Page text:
First, the background: My partner, Suzanne, and I have been "together" for eight years. Our closest friends are straight couples who have all methodically tied the knot over the past five or six years. Each time there's been a wedding, our friends have pleaded with us to have one, too. Each year our response was the same: "But we already love each other ... what's going to change? We won't get any new rights under the law ... We've already committed to each other for life. What's the point?"
We also knew how awkward a ceremony with our families would be. We had many friends and family who accepted us, but being accepted is much different from being celebrated and encouraged. I just couldn't imagine getting to the part about kissing the bride and having both of our dads there, knowing they would cringe at that moment and probably have nightmares about it later. I just didn't want to feel that. Even though they would probably attend because they loved us, I knew that moment just wouldn't be the same as when straight couples get married. We didn't want to feel anything like that on our wedding day. So until last weekend, a good enough reason to tie the knot had yet to emerge.
Saturday morning, Valentine's Day, we opened the paper and read about San Francisco issuing marriage licenses to gay couples. How cool, we both thought ... Lucky them. Over the next 24 hours, however, we kept talking about how much we'd love to go out there. Even if we couldn't bring our legal rights back to North Carolina, we knew that for possibly the only times in our lives, we'd be recognized at least for 24 hours by some government in the United States as a legally married couple. I became obsessed with the idea of feeling the raised seal on the marriage license. I knew 20 years from now I wouldn't even remember having this terrible cold I'd come down with. We had to go. And our friend Tessa wanted to come with us for the adventure. I'd been at her wedding to Ian this summer in New York, and she wasn't going to miss this.
We caught a flight to Atlanta at 5:30 p.m. on Sunday but missed our connection to San Francisco because of the weather delays. The only flight we could get to California was to Los Angeles, and we could only fly to San Francisco the next morning from L.A. We'd read reports on the Internet that we needed to be in line by 6 a.m. to even stand a chance of getting through the line on Monday. So we flew to LA, got in at midnight California time, and rented a car to drive to San Francisco so we could be there by 6 a.m. Suzanne drove through the night and it was still dark when she dropped me off near City Hall to get in line in the cold rain at 5:45 a.m. I'd been thinking about airline security and wore mules on my feet to slide easily on and off. I hadn't even thought about San Francisco weather, but Suzanne had packed my raincoat. She and Tessa then went to a hotel to shower and rest a little.
At 6 a.m. the energy was pretty much exhaustion and misery all around. There were so many people in front of us that those of us in line wondered if maybe we were freezing in the rain for nothing. At 7 a.m. the sky was still dark, I was soaked through my shoes and socks, and my cold was starting to really punish me. It was truly one of the more miserable experiences of my life. Moments later, a woman appeared in the rain on her bicycle. She stopped in front of me, got off her bike and touched my arm. "Could I get you a cup of coffee?" she asked. She looked directly in my eyes. I'd seen this before: She was a missionary-type Christian and as soon as I accepted her offer, she was going to talk to me about how Jesus can save me from this life—I can get out of this line. She asked where my partner was. As I declined the coffee, I told her the story. She stroked my arm in a very maternal, soothing way and said, "Congratulations, Lee. I'm so happy for you, and God loves you." I asked her name and she replied, "Angel." And she was gone. What made her get up out of bed on a holiday in that awful weather and get on her bicycle to help gay people wanting to get married? She wasn't part of a group that had made a plan to come out to be supportive, to show their church was cool, who then had to come, even though it was raining, because otherwise their friends at church would know they'd blown it off. She set her alarm that morning, got up, made sure she had plenty of money to buy coffee for people, put on her rain coat and went out to support folks from whom she had nothing to benefit. I'd never experienced this before.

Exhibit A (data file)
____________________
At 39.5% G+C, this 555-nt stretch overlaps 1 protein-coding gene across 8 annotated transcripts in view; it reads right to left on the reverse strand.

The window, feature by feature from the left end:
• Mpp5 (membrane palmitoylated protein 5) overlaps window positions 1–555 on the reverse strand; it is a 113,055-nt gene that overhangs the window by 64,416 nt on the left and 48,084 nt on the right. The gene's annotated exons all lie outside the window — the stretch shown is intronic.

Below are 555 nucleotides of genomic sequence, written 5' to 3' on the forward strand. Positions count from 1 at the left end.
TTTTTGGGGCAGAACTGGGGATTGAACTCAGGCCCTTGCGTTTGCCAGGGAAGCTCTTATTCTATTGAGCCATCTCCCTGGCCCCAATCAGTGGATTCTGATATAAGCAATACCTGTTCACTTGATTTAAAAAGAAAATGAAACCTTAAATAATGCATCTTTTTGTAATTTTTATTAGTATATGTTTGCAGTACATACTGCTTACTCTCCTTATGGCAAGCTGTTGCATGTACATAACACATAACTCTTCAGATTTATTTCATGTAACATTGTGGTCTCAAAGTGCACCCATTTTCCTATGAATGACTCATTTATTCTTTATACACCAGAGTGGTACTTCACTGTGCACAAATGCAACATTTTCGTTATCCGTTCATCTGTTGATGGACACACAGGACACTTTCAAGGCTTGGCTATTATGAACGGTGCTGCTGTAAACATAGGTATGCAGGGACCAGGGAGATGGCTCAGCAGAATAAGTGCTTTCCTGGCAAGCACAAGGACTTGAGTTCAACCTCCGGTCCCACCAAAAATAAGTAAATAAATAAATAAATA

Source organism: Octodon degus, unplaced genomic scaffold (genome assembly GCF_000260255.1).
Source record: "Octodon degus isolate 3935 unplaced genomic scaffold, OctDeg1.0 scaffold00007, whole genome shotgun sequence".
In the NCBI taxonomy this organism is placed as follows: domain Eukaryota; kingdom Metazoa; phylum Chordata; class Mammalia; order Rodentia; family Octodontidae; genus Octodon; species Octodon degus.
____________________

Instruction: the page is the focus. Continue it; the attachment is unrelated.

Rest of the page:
At 8 a.m. someone from City Hall came down the line and told us they were opening at 8 instead of 10, to get more people married. We were likely to get in. The whole mood was uplifted. We all started talking more among ourselves. One woman was five months pregnant with twins and on bed rest. She was in a chair, and each time the line inched up, we pulled her and her stuff up with us. Two other women were from L.A. , and their partners were with their children, waiting till we got further along in line to come out in the rain. One man was Thai and had come to the United States four years ago to live openly as a gay man. We heard the story of two women who were married Friday on their 50th anniversary. Just the stories and camaraderie were enough to get the adrenaline pumping.
By 9 a.m. we were making progress, and lots of people were walking up and down the line offering free coffee, tea, hot chocolate, doughnuts and bagels. Many were other gay people who'd been married on Saturday or Sunday and wanted to make sure we were taken care of. Others were straight people and religious groups who were treating this as a civil rights issue, insulating us from the world and the weather. Only one protester was there with his Bible, and he was tame compared to anyone who's ever seen a Pit Preacher. He kept insisting he wasn't there to judge us, just tell us about God. He didn't stay long. The other Christians were doing a much better job.